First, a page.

Volunteering in America: Meaningful and Fun
By: Kevin Smith, Work and Travel Summer 2014 Ambassador Scholar
Kevin is a Work and Travel participant from Kingston, Jamaica who is volunteering in the United States. When he returns home he hopes to rebuild a community center.
I have always considered volunteerism to be a selfless act; by volunteering an individual or group of individuals give their time and energy to others without expecting anything in return. By volunteering, individuals improve the lives of not only members of their community, or country, but the planet as a whole. This is why I have made time over the years to give back to my community by volunteering at community events and to the National Children’s Home in Kingston, Jamaica in order to improve the lives of those in my community.
Since becoming a CCI Greenheart Ambassador Scholar, I have had the chance to do meaningful volunteer projects in the United States. My volunteer projects in the United States have included going to a family farm in rural Pennsylvania. This helps kids with developmental problems by giving them a chance to play with animals, and also having them experience the outdoors in a safe environment. I have also volunteered at the Capital Area Food Bank in Washington, DC. Here I helped organize different types of meats and learnt important lessons about the prevalence of hunger in the United States.
While, volunteering in Jamaica and in the United States, I have seen that there are slight differences in how volunteerism is administered and the scale of the operations in both countries. For example, in America it is very common for high school and college students to volunteer as a part of their curriculum as well as for families to volunteer in their free time. This kind of structured system allows not only for more volunteer work to be accomplished but also provides an atmosphere of excitement around volunteerism. While in Jamaica the system to volunteer can be very bureaucratic and cumbersome, thereby serving as a disincentive to volunteer. Also the scale of the volunteer organizations in Jamaica is a great deal smaller than those in the United States due to the limited resources of the public and private sector in the small developing country.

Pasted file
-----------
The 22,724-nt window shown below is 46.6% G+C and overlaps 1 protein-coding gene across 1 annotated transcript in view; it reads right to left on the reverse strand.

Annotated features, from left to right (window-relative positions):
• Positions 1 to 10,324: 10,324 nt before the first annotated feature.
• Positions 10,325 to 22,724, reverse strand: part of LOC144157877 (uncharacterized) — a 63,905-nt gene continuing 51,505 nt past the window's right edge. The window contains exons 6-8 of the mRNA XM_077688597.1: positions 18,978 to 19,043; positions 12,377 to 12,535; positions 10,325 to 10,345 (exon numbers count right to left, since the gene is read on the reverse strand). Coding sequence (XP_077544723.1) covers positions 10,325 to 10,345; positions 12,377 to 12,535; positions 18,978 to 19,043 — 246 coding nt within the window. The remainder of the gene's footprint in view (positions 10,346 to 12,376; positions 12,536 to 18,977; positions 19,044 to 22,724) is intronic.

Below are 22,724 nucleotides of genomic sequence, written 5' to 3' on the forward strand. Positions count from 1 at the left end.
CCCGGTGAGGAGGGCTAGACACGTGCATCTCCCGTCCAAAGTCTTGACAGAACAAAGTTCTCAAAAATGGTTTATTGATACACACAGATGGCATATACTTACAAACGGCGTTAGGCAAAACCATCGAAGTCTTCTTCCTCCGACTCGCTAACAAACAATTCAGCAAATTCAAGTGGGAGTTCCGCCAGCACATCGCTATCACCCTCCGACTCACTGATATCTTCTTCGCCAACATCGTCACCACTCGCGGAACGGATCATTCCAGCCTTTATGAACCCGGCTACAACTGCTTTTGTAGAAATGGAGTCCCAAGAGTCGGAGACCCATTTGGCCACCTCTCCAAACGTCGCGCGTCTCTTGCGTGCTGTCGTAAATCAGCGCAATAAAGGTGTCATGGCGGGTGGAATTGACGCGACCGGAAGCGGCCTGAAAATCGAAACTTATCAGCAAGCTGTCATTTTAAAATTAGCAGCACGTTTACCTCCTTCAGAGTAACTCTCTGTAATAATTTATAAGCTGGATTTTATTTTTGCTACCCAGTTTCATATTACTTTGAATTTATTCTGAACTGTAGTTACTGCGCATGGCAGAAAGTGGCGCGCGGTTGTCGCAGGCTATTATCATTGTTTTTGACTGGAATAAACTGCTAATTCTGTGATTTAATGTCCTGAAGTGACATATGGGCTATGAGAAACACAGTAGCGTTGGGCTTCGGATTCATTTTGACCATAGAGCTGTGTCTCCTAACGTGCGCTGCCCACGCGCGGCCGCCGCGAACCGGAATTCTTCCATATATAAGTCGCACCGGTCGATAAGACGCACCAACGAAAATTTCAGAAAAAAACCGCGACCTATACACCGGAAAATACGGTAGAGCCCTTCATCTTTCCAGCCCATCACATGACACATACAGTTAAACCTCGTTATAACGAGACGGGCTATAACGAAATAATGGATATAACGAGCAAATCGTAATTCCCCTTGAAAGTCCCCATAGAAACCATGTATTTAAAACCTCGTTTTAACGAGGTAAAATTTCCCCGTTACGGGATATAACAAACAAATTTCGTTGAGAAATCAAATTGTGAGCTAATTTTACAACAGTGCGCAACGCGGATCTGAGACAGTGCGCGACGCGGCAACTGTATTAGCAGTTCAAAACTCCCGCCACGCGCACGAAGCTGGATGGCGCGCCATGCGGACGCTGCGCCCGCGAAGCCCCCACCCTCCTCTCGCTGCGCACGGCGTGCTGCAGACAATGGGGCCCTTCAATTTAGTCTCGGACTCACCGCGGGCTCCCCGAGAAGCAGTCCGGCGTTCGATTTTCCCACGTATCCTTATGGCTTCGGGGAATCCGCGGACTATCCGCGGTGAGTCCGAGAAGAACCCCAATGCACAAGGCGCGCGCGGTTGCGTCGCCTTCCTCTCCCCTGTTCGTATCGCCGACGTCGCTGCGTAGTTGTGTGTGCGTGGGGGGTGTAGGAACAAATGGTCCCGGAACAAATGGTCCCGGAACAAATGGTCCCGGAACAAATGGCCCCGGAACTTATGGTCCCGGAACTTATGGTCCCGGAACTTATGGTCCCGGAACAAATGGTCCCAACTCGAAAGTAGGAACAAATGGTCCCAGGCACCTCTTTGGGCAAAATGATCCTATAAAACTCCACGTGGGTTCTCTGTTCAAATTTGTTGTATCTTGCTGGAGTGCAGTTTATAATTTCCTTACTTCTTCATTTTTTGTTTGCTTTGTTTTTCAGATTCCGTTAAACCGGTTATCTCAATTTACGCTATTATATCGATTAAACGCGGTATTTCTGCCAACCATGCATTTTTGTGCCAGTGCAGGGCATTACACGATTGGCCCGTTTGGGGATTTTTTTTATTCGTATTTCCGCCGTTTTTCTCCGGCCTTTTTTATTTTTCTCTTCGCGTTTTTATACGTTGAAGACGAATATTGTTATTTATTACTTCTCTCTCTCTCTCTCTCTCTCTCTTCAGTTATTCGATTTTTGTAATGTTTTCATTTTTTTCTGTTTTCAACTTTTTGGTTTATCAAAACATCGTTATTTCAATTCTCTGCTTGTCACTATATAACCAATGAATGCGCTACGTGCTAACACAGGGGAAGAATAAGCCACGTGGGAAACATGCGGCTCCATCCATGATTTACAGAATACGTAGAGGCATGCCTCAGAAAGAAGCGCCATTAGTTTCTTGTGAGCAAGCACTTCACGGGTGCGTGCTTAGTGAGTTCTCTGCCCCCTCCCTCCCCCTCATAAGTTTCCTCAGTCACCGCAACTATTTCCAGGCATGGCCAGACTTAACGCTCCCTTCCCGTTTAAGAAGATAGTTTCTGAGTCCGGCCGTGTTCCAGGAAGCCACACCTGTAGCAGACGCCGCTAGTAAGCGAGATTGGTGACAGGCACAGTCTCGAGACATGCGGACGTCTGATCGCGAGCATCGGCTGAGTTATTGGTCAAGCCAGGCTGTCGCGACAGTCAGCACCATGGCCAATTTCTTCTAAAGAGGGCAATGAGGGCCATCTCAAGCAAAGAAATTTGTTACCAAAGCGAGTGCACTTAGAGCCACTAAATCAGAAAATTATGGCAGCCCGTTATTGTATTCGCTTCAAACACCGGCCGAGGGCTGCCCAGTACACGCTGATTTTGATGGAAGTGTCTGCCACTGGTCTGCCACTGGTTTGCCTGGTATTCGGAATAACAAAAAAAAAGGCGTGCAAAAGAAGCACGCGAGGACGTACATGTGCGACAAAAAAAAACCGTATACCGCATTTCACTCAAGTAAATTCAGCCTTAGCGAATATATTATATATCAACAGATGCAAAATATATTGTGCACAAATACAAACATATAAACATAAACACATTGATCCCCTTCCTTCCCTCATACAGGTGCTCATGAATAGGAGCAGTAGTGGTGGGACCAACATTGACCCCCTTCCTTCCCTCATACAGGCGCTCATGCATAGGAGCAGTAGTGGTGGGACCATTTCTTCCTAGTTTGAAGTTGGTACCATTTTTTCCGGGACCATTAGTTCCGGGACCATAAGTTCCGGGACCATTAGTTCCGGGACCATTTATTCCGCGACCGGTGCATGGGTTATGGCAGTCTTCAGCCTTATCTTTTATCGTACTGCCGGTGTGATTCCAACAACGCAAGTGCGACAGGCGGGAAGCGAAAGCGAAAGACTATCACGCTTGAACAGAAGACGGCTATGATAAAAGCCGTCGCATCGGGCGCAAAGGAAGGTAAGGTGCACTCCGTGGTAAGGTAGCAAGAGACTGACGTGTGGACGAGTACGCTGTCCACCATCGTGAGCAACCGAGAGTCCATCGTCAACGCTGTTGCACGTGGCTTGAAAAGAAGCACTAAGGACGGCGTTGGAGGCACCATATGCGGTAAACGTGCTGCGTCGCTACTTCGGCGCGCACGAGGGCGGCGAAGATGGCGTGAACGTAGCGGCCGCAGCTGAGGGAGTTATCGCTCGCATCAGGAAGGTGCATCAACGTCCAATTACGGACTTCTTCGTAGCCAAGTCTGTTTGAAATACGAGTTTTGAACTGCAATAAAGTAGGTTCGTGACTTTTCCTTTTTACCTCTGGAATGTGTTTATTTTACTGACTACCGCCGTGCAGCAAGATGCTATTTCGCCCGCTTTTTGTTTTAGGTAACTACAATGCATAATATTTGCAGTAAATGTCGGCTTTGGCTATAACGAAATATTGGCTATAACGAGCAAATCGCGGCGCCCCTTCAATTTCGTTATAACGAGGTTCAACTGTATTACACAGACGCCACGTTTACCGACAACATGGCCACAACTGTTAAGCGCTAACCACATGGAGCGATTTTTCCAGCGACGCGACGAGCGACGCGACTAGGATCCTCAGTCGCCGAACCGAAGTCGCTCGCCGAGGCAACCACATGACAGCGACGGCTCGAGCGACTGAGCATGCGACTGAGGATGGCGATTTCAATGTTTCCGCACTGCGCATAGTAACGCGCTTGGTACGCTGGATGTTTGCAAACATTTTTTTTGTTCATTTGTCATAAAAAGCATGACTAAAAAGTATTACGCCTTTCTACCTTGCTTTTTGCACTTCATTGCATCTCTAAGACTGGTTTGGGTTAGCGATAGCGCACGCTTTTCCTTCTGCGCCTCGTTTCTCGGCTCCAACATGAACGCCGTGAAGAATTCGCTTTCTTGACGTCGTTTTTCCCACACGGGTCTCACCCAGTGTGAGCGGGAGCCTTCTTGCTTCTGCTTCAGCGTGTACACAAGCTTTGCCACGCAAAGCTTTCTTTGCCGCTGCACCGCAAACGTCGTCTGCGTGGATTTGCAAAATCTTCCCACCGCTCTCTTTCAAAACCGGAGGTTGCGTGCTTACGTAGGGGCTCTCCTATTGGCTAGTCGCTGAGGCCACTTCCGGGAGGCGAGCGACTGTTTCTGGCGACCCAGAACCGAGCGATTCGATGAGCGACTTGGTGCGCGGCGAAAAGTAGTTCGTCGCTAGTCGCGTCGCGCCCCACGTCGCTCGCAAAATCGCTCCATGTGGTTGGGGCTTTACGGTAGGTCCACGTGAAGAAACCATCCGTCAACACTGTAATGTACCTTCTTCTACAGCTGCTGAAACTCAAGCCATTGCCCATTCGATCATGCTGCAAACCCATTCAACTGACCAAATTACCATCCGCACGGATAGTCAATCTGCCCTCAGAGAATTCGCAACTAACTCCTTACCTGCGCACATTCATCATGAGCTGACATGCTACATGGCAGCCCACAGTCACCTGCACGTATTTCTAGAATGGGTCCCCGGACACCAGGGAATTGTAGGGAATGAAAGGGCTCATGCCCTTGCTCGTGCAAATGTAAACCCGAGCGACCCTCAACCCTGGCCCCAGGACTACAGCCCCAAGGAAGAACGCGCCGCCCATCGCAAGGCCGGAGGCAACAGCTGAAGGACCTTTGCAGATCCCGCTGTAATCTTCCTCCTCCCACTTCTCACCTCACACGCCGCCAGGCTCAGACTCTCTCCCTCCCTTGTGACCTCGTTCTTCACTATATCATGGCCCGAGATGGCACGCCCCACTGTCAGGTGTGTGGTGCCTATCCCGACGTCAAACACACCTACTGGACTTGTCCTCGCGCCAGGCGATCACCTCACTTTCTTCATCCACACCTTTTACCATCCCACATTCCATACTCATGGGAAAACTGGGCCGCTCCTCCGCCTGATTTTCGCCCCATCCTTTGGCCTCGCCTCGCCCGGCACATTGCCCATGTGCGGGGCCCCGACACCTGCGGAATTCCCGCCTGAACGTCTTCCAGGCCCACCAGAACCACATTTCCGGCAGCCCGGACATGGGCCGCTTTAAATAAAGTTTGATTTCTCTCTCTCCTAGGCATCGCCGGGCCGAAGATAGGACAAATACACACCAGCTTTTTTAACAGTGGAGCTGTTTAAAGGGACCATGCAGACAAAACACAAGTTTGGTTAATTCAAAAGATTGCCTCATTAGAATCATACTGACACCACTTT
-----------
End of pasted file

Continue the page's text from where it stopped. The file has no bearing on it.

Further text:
Finally, my experience volunteering in United States has taught me many lessons that have inspired me to advocate for important issues in my country. For example, when I return to Jamaica I plan to use social media to actively engage with my piers about how they can help feed those in our community that are suffering from hunger. The reason being is that, from my experience at the Capital Area Food Bank, the general public does not sometimes fully grasp how many people are going hungry on a day to day basis. I believe that through advocacy and a little service I can help to mitigate this problem in my country.
Want to hear more from Kevin? Watch his video below!